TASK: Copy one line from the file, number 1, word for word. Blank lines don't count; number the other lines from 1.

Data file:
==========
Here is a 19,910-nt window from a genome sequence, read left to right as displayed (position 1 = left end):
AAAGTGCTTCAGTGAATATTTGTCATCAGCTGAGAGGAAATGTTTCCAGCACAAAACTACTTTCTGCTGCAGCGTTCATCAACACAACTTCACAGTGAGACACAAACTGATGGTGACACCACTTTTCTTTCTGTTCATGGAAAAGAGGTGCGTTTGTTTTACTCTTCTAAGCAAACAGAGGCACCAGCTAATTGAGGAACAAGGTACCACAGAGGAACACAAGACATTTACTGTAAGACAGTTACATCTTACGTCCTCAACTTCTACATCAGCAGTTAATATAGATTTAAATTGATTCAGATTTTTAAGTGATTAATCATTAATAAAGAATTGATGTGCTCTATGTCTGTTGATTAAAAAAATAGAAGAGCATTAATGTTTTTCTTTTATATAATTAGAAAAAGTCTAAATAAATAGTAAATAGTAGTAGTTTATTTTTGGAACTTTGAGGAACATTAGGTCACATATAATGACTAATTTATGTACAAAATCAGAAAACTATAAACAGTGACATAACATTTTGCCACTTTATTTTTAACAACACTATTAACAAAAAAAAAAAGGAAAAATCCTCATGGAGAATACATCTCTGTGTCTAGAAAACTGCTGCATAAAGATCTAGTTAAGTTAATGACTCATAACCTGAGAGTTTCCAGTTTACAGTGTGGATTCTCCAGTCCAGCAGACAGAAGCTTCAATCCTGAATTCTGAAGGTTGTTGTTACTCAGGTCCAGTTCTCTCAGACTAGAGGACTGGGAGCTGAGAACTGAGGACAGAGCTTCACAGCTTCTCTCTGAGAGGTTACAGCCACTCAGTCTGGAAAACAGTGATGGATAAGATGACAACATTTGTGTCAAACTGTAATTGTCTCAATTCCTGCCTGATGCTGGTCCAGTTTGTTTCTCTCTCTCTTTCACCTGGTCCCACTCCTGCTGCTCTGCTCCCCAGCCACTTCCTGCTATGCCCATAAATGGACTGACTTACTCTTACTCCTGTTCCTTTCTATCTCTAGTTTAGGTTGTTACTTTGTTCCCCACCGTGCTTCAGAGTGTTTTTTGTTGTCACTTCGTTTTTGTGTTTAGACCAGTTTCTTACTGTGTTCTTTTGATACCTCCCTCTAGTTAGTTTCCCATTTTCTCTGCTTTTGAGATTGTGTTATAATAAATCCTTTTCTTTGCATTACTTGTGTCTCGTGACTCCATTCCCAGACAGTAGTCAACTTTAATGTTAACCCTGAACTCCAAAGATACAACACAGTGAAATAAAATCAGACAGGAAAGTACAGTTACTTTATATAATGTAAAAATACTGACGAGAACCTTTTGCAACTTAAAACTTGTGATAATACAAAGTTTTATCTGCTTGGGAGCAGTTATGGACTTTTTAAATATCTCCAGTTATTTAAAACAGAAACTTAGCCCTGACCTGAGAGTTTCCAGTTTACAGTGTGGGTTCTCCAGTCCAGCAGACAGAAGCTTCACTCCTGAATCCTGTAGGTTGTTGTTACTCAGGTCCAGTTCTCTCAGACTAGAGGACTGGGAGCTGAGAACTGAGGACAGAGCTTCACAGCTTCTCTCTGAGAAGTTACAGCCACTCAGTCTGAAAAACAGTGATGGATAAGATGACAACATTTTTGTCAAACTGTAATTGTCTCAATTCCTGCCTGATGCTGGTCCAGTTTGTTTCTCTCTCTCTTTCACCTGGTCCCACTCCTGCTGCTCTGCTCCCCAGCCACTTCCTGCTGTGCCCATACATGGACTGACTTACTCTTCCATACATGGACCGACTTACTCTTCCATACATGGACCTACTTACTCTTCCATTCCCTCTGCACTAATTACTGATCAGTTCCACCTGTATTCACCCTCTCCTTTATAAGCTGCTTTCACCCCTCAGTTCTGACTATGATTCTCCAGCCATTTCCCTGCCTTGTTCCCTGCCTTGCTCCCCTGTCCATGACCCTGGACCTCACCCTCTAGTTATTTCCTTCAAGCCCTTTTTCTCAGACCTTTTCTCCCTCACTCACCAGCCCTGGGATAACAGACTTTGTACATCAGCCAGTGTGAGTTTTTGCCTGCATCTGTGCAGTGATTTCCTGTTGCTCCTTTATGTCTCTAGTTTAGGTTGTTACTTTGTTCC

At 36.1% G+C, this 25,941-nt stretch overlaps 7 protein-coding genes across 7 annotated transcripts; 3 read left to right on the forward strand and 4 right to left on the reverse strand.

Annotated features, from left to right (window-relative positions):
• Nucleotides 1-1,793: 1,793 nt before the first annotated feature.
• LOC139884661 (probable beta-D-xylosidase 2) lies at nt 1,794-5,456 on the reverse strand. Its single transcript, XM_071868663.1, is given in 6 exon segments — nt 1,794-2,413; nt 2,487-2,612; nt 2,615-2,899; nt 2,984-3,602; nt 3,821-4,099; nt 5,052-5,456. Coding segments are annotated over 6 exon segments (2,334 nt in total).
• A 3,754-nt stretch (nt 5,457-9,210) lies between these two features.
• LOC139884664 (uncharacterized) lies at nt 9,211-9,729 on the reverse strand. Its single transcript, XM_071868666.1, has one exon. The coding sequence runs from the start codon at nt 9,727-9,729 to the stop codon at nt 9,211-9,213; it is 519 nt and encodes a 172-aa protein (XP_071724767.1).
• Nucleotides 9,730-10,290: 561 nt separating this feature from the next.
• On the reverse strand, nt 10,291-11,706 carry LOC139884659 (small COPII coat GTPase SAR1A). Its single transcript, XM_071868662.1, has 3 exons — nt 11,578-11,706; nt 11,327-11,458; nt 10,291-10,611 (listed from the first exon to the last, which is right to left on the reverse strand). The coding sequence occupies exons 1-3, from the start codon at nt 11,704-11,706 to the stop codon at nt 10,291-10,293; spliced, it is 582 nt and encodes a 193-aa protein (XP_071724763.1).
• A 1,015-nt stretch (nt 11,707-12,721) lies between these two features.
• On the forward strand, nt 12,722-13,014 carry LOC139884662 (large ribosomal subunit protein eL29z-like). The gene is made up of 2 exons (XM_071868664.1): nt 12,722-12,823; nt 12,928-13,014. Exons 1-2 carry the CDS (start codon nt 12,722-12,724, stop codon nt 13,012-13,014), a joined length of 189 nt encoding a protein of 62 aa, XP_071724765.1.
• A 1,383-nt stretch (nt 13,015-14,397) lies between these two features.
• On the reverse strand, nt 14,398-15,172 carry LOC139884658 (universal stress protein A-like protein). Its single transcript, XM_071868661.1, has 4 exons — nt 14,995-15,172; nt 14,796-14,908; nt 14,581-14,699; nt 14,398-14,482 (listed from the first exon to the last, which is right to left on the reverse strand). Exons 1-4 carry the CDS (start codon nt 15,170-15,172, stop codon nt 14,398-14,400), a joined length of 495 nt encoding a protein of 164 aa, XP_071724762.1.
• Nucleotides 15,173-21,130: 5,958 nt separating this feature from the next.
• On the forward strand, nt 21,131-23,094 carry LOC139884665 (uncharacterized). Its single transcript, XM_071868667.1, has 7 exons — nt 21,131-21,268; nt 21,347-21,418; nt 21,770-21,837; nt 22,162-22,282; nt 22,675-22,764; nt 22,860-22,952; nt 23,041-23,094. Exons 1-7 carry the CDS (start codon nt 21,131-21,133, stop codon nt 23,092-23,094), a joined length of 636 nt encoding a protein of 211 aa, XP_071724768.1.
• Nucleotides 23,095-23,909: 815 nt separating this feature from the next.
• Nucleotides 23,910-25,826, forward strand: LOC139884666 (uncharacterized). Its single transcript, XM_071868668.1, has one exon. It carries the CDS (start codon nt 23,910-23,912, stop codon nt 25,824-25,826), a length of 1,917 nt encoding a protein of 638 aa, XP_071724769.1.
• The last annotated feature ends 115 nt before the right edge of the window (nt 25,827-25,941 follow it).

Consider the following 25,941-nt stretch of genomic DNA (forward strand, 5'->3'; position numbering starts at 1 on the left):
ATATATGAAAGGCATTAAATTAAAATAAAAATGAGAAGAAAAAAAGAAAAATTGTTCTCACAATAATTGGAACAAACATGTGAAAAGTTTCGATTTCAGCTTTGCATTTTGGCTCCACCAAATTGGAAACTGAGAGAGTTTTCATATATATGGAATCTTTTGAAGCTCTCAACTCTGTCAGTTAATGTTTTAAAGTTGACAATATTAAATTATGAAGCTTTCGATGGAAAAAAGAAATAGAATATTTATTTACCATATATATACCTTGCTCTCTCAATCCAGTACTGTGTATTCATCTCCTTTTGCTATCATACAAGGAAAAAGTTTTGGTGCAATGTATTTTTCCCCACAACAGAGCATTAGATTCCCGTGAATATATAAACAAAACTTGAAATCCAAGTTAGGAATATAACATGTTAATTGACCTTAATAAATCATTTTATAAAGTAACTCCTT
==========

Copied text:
Here is a 19,910-nt window from a genome sequence, read left to right as displayed (position 1 = left end):